The first compile-to-JS alternative that comes to my mind is Clojurescript. I like it primarily because it is a functional, expression-based programming language with default immutability. There is an awesome community around it with folks who I enjoy running around with.

I could also consider Scala.js. I got interested in Scala.js really early on when I wanted to play around with scraping Craigslist posts. Unfortunately, I abandoned the idea and never tried it. By the time Scala.js was announced as no longer being experimental, I had completely lost interest.

Why? I feel that neither Clojurescript and Scala.js are what I want to deal with. Neither one was designed to compile to JS. It was an afterthought. As a result, there are pages dedicated to stuff that does not work the same as on the original platform. Clojurescript has this page dedicated to the differences from Clojure. Scala.js likewise has its differences.

If I’m dreaming of all the webs from scratch, I’m not picking one of these two which had to deviate from the original vision to make the compilation to JS use case work. I want something that was designed with JS in mind from day one because that is my target platform. This is where I am gaining a lot of interest lately in Purescript. Although work is being done to target alternative back ends, the very description of the language is one which compiles to JS.

Furthermore, I see little value in supporting multiple platforms with my language of choice. The browser runs JS. Node lets us run the same code on the server. I know that Node is not a great runtime compared to the JVM at this point in time, but I strongly suspect this will greatly improve in the near term. Too many people are keen on it working well, so the work is being done. If my gamble on Node being awesome is right, then compilation to other platforms only benefits us by opening up more library reuse.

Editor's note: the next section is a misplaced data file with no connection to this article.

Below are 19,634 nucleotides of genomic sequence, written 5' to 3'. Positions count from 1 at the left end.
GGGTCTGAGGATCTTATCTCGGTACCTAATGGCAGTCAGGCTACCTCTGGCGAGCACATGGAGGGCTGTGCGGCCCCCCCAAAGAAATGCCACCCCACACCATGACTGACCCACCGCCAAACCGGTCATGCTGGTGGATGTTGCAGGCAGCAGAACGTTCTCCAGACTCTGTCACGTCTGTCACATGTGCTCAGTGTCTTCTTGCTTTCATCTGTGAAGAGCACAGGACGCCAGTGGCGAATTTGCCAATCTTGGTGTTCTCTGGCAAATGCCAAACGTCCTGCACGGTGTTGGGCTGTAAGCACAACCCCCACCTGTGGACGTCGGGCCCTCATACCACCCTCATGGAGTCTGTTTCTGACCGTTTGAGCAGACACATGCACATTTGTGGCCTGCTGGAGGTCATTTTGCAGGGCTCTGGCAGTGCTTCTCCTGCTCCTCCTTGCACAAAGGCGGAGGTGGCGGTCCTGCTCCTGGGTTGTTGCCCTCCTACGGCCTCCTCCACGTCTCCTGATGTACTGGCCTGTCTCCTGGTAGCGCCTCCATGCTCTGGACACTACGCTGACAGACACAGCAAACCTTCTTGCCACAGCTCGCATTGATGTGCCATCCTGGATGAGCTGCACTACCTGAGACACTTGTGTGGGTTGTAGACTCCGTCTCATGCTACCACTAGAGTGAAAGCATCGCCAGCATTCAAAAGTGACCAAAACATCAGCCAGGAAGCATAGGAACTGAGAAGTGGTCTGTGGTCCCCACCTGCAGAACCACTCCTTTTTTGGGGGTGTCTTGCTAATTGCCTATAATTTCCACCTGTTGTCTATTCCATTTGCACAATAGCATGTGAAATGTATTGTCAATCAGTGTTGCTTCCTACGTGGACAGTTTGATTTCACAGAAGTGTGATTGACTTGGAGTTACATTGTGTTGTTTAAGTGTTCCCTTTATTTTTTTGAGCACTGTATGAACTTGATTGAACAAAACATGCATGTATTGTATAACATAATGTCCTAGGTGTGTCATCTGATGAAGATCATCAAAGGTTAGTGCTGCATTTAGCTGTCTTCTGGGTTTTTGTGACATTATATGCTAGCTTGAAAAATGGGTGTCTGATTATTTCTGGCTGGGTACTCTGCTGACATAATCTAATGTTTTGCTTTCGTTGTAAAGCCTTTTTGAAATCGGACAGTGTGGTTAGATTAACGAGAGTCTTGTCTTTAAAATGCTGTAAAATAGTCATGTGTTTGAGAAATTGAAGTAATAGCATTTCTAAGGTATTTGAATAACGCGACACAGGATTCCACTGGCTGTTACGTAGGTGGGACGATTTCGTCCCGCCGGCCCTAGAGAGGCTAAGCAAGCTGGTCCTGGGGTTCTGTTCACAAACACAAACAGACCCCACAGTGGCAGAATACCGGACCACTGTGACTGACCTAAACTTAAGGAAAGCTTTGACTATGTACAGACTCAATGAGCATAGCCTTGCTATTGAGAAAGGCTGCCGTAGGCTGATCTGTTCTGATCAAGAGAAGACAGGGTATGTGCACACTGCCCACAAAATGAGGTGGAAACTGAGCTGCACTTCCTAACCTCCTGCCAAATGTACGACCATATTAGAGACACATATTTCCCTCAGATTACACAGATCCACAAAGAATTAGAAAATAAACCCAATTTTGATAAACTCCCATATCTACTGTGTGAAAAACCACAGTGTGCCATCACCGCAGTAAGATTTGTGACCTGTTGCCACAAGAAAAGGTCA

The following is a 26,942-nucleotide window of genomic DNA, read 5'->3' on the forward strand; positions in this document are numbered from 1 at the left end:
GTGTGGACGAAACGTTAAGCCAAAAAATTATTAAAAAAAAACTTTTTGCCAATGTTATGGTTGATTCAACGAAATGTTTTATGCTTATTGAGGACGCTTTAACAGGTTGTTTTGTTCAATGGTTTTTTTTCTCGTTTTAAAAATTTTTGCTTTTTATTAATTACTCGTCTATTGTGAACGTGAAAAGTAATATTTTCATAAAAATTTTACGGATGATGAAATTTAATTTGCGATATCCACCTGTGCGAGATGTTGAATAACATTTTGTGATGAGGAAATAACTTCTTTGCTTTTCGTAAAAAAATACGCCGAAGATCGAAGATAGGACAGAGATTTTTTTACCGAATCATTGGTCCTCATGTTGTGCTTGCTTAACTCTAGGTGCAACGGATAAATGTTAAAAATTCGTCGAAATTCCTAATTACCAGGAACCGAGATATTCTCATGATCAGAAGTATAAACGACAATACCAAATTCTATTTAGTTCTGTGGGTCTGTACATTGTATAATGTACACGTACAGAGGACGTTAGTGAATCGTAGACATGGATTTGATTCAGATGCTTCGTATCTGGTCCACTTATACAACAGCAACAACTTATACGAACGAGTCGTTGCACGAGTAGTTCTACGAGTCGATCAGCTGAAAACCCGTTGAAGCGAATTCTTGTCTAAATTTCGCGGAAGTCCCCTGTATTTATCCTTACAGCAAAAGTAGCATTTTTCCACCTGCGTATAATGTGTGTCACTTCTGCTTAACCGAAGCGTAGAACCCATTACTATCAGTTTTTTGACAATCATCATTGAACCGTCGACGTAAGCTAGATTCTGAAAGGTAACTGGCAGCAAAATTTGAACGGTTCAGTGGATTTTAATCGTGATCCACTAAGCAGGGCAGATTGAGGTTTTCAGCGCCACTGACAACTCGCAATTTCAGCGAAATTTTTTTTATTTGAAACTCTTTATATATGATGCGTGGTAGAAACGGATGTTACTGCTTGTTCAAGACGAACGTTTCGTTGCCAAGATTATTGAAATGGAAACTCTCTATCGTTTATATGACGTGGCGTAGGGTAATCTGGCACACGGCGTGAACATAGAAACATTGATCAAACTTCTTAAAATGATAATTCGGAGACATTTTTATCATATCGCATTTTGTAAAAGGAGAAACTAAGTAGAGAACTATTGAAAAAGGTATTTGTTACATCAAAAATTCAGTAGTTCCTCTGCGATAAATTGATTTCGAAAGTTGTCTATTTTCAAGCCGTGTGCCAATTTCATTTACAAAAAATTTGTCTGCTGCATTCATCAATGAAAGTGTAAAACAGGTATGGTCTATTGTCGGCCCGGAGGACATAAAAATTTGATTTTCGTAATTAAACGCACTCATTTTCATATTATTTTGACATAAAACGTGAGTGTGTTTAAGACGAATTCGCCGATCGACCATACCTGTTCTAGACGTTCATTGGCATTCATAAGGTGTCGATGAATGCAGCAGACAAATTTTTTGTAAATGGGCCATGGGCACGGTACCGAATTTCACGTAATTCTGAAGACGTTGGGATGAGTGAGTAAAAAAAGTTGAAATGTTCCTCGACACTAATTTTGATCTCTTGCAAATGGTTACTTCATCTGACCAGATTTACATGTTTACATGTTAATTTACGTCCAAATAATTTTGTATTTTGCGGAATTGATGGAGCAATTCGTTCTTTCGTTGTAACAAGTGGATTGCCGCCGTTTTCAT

Having multiple platforms for the language may actually even hurt the community a bit. What I mean is that a new language’s success depends greatly on leveraging its parent platform’s existing libraries. Having multiple platforms means libraries and applications need to be mindful of where the code will run and hence which library to use. This code then isn’t portable between client and server the way I want it to be. If you want it to be portable, you either have to write adapters for the different libraries or rewrite them from scratch. Both exercises are expensive and counterproductive. I could see a community spending a lot of time on writing these backends, dealing with the portability problem, and not focusing on solutions which build on what is already available.